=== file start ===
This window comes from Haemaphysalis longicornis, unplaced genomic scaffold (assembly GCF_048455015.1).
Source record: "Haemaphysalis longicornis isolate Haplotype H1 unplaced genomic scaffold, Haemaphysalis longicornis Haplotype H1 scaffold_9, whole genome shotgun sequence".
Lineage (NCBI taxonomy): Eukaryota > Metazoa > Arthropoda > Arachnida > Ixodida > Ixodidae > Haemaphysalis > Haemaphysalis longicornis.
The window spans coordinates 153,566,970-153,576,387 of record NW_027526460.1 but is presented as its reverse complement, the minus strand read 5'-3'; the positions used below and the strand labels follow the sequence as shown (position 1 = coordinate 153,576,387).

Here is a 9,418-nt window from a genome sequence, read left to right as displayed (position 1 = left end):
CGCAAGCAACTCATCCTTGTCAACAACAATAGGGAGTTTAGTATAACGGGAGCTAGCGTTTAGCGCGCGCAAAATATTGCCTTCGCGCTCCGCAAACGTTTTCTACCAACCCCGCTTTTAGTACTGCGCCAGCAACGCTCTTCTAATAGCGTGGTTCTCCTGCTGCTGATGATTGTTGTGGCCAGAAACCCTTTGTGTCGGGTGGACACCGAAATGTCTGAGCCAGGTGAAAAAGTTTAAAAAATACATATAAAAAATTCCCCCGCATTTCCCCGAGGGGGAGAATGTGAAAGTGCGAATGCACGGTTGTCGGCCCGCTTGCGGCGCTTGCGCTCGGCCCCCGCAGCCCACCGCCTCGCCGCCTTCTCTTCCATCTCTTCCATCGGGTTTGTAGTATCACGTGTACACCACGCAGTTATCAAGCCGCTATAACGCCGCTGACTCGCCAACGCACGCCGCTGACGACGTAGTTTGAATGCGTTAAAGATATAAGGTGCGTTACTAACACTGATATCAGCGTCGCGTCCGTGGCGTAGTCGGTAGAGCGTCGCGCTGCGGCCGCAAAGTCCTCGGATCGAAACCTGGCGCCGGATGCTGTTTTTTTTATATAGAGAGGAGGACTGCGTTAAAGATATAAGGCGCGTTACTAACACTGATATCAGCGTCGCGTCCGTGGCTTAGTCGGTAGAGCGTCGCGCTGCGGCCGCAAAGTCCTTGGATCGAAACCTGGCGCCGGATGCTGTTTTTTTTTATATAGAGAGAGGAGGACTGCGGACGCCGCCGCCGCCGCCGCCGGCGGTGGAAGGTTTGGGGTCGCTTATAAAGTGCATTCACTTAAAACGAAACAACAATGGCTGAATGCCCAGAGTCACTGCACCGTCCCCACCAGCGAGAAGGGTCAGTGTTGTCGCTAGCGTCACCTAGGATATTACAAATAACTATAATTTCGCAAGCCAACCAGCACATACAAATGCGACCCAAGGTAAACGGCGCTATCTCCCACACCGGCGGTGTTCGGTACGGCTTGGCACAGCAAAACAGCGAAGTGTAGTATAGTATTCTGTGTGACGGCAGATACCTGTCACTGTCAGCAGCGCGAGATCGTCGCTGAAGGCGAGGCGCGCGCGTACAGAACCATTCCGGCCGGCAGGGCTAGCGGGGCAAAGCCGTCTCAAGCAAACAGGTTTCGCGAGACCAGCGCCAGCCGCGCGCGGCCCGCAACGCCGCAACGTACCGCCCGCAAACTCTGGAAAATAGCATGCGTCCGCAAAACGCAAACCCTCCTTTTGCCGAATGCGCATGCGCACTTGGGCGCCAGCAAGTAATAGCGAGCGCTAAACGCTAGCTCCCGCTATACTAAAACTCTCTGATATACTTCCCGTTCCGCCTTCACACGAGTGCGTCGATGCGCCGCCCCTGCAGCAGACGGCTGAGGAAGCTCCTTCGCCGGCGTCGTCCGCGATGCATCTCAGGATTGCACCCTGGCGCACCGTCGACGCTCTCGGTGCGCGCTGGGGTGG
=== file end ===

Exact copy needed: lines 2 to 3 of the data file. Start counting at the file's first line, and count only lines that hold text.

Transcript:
Source record: "Haemaphysalis longicornis isolate Haplotype H1 unplaced genomic scaffold, Haemaphysalis longicornis Haplotype H1 scaffold_9, whole genome shotgun sequence".
Lineage (NCBI taxonomy): Eukaryota > Metazoa > Arthropoda > Arachnida > Ixodida > Ixodidae > Haemaphysalis > Haemaphysalis longicornis.